How to fix Samsung Galaxy Note 5 that keeps rebooting after Marshmallow [Troubleshooting Guide]

There were quite a lot of reports from #Samsung Galaxy Note 5 (#Note5) suggesting their phones started to act crazy after the #Marshmallow update and the most common problem is the random reboots. According to some, their phone started to turn off and back on a few days after installing the Android 6.0.1 update.


Issues like this are often associated with the firmware specifically the cache and/or data. There are files that get corrupted easily during updates and need to be cleared off the phone’s memory so that the new system will create new ones that are completely compatible. Considering a jump from Android Lollipop to Marshmallow is a huge one, it is more likely that when an issue like this occurs, it’s either the system cache or data.

Let’s try to look into this problem once again to shed some light to minds of the users who been bugged by it. For our readers who have other concerns, make sure you visit our Note 5 troubleshooting page as there are already hundreds of existing solutions to problems we’ve already addressed since the release of the device.

If you need further assistance though, you can always contact us. Just fill up our Android issues questionnaire accurately and hit submit. Don’t worry about anything as this is a free service but please feed us with more information about your problem so we can help you better.

Troubleshooting Galaxy Note 5 random reboot issue

Before we go deeper into this problem, I want to share with you one actual message from our readers that best describes this issue…

Hey guys! I’m one of the early adopters of the Galaxy Note 5. I bought it the moment it was made available and since I never really had any problems with it as it always worked so fine and so fast. Then there’s this Marshmallow update that I downloaded a couple of weeks ago. Since then my phone has never been the same. I noticed that it slowed down a bit like some apps are now taking a bit longer to open and do some tasks and there are instances of reboots. I observed it closely and even if it has enough battery, it just turns itself off and in a few moments it would turn back on as if I rebooted it normally but I didn’t. Can you please tell me what I need to do to make my phone faster again and to get rid of these reboots?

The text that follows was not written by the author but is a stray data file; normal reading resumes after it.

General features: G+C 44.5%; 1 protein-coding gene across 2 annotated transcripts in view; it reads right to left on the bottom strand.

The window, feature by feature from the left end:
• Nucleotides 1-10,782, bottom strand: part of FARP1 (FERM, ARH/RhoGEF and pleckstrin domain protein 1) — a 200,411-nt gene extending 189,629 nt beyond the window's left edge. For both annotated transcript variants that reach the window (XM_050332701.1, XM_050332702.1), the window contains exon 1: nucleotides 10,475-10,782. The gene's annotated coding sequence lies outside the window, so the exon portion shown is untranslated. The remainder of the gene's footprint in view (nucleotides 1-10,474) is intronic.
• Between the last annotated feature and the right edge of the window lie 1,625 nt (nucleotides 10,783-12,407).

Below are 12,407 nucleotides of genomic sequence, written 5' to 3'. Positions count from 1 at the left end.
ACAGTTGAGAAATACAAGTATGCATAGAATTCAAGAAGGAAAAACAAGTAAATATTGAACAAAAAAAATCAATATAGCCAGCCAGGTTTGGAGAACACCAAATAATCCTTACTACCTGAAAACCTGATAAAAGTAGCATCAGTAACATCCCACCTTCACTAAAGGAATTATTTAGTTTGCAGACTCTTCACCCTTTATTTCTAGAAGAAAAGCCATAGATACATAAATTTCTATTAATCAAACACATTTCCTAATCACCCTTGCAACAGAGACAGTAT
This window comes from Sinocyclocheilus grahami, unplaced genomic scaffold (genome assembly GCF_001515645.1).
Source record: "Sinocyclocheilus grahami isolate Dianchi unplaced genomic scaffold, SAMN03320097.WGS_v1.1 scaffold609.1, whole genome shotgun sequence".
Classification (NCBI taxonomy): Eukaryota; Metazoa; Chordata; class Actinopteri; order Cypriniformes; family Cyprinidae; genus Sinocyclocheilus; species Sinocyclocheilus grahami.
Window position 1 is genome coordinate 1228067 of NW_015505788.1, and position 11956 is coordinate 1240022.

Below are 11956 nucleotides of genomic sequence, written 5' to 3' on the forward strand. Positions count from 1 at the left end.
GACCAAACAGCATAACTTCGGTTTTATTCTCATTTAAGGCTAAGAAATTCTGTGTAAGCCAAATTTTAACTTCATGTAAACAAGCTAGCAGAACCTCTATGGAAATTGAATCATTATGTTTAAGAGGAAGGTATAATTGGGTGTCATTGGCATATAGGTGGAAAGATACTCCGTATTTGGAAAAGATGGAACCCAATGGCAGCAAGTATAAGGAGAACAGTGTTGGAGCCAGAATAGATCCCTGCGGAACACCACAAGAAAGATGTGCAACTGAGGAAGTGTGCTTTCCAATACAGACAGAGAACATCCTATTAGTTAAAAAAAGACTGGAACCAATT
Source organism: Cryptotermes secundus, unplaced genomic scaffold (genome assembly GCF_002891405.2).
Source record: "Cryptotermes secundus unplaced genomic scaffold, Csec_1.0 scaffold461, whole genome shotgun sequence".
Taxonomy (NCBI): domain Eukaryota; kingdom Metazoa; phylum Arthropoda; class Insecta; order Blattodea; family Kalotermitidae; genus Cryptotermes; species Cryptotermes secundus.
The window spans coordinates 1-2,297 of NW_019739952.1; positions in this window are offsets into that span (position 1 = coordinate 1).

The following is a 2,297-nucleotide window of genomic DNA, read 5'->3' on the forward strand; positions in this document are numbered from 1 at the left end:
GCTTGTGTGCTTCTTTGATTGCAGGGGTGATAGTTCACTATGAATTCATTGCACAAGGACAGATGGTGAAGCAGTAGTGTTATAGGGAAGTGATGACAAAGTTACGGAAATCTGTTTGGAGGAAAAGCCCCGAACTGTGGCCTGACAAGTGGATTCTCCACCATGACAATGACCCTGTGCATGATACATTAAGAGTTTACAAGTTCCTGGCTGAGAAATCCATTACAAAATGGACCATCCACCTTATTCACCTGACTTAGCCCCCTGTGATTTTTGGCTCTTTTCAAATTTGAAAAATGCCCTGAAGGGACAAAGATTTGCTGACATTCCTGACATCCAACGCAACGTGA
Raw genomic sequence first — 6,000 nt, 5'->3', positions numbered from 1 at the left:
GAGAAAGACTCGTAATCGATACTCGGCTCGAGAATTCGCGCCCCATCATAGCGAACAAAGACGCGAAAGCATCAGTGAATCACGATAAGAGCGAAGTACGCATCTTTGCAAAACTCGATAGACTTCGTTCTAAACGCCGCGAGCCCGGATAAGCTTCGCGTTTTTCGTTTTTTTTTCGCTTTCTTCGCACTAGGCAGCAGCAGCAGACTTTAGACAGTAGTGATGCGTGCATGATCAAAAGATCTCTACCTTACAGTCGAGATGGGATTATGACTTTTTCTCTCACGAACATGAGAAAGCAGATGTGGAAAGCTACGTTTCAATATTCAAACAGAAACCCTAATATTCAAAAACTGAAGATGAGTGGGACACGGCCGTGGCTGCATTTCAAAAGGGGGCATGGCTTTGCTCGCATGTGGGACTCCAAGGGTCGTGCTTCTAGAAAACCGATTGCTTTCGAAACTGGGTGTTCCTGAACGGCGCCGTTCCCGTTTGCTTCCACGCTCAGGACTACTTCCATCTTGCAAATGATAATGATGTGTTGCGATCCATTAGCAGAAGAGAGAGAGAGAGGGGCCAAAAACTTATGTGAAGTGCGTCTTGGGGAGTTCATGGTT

There are three common causes of random reboots. The first are the apps that often crash and affect the firmware or cause it to crash as well. Then, there’s the caches and the data that often get corrupted when new firmware is installed. Lastly, there’s the hardware problem that we can’t do something about. With all that being said, here’s what you should do…

Step 1: Boot your Note 5 in safe mode. It is imperative you do this first of all to immediately isolate the problem, although at this point we are trying to find out if your apps have something to do with it. Booting your device in safe mode means you’re putting it in diagnostic state wherein only pre-installed apps and services are running. It is necessary to determine whether your downloaded apps are causing the problem or if it’s the pre-installed ones that have issues. Here’s how you boot your device in safe mode…

  1. Turn off your Galaxy Note 5.
  2. Press and hold the Power key.
  3. When ‘Samsung Galaxy Note 5’ appears, immediately release the Power key and then press and hold the Volume Down button.
  4. Continue holding the Volume Down button until the phone finishes the restart.